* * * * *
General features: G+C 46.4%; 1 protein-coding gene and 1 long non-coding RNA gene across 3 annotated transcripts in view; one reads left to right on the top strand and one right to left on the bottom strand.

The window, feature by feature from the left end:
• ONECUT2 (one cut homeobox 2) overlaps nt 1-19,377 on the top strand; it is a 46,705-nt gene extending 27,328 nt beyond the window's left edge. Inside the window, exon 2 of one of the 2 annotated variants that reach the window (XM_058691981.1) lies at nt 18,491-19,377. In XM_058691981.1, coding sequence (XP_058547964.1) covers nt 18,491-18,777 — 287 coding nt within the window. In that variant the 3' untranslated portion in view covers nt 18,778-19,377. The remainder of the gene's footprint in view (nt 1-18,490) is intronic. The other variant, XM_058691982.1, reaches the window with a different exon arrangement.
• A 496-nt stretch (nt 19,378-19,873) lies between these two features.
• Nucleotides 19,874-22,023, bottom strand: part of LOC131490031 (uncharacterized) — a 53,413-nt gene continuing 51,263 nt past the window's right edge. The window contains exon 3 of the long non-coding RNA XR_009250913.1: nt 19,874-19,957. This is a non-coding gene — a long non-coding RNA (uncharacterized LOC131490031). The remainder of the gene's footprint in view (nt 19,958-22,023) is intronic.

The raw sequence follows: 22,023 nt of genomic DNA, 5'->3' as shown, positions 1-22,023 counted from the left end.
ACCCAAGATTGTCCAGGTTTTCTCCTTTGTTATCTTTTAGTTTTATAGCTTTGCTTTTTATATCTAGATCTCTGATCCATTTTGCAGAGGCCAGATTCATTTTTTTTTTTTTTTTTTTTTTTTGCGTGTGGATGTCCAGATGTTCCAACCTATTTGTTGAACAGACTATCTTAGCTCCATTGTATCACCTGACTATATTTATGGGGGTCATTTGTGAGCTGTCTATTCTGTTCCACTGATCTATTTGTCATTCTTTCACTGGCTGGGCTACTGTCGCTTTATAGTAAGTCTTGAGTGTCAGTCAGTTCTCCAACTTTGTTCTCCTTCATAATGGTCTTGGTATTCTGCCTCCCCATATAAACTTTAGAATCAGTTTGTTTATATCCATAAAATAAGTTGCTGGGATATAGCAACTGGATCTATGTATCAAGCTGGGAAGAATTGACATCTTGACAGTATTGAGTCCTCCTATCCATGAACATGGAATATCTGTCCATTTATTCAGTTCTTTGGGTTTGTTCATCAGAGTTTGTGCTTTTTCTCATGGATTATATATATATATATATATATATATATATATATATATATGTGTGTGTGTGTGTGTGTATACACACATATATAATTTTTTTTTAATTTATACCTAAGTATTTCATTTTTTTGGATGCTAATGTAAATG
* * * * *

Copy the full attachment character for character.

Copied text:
General features: G+C 46.4%; 1 protein-coding gene and 1 long non-coding RNA gene across 3 annotated transcripts in view; one reads left to right on the top strand and one right to left on the bottom strand.

The window, feature by feature from the left end:
• ONECUT2 (one cut homeobox 2) overlaps nt 1-19,377 on the top strand; it is a 46,705-nt gene extending 27,328 nt beyond the window's left edge. Inside the window, exon 2 of one of the 2 annotated variants that reach the window (XM_058691981.1) lies at nt 18,491-19,377. In XM_058691981.1, coding sequence (XP_058547964.1) covers nt 18,491-18,777 — 287 coding nt within the window. In that variant the 3' untranslated portion in view covers nt 18,778-19,377. The remainder of the gene's footprint in view (nt 1-18,490) is intronic. The other variant, XM_058691982.1, reaches the window with a different exon arrangement.
• A 496-nt stretch (nt 19,378-19,873) lies between these two features.
• Nucleotides 19,874-22,023, bottom strand: part of LOC131490031 (uncharacterized) — a 53,413-nt gene continuing 51,263 nt past the window's right edge. The window contains exon 3 of the long non-coding RNA XR_009250913.1: nt 19,874-19,957. This is a non-coding gene — a long non-coding RNA (uncharacterized LOC131490031). The remainder of the gene's footprint in view (nt 19,958-22,023) is intronic.

The raw sequence follows: 22,023 nt of genomic DNA, 5'->3' as shown, positions 1-22,023 counted from the left end.
ACCCAAGATTGTCCAGGTTTTCTCCTTTGTTATCTTTTAGTTTTATAGCTTTGCTTTTTATATCTAGATCTCTGATCCATTTTGCAGAGGCCAGATTCATTTTTTTTTTTTTTTTTTTTTTTTGCGTGTGGATGTCCAGATGTTCCAACCTATTTGTTGAACAGACTATCTTAGCTCCATTGTATCACCTGACTATATTTATGGGGGTCATTTGTGAGCTGTCTATTCTGTTCCACTGATCTATTTGTCATTCTTTCACTGGCTGGGCTACTGTCGCTTTATAGTAAGTCTTGAGTGTCAGTCAGTTCTCCAACTTTGTTCTCCTTCATAATGGTCTTGGTATTCTGCCTCCCCATATAAACTTTAGAATCAGTTTGTTTATATCCATAAAATAAGTTGCTGGGATATAGCAACTGGATCTATGTATCAAGCTGGGAAGAATTGACATCTTGACAGTATTGAGTCCTCCTATCCATGAACATGGAATATCTGTCCATTTATTCAGTTCTTTGGGTTTGTTCATCAGAGTTTGTGCTTTTTCTCATGGATTATATATATATATATATATATATATATATATATATATATGTGTGTGTGTGTGTGTGTATACACACATATATAATTTTTTTTTAATTTATACCTAAGTATTTCATTTTTTTGGATGCTAATGTAAATG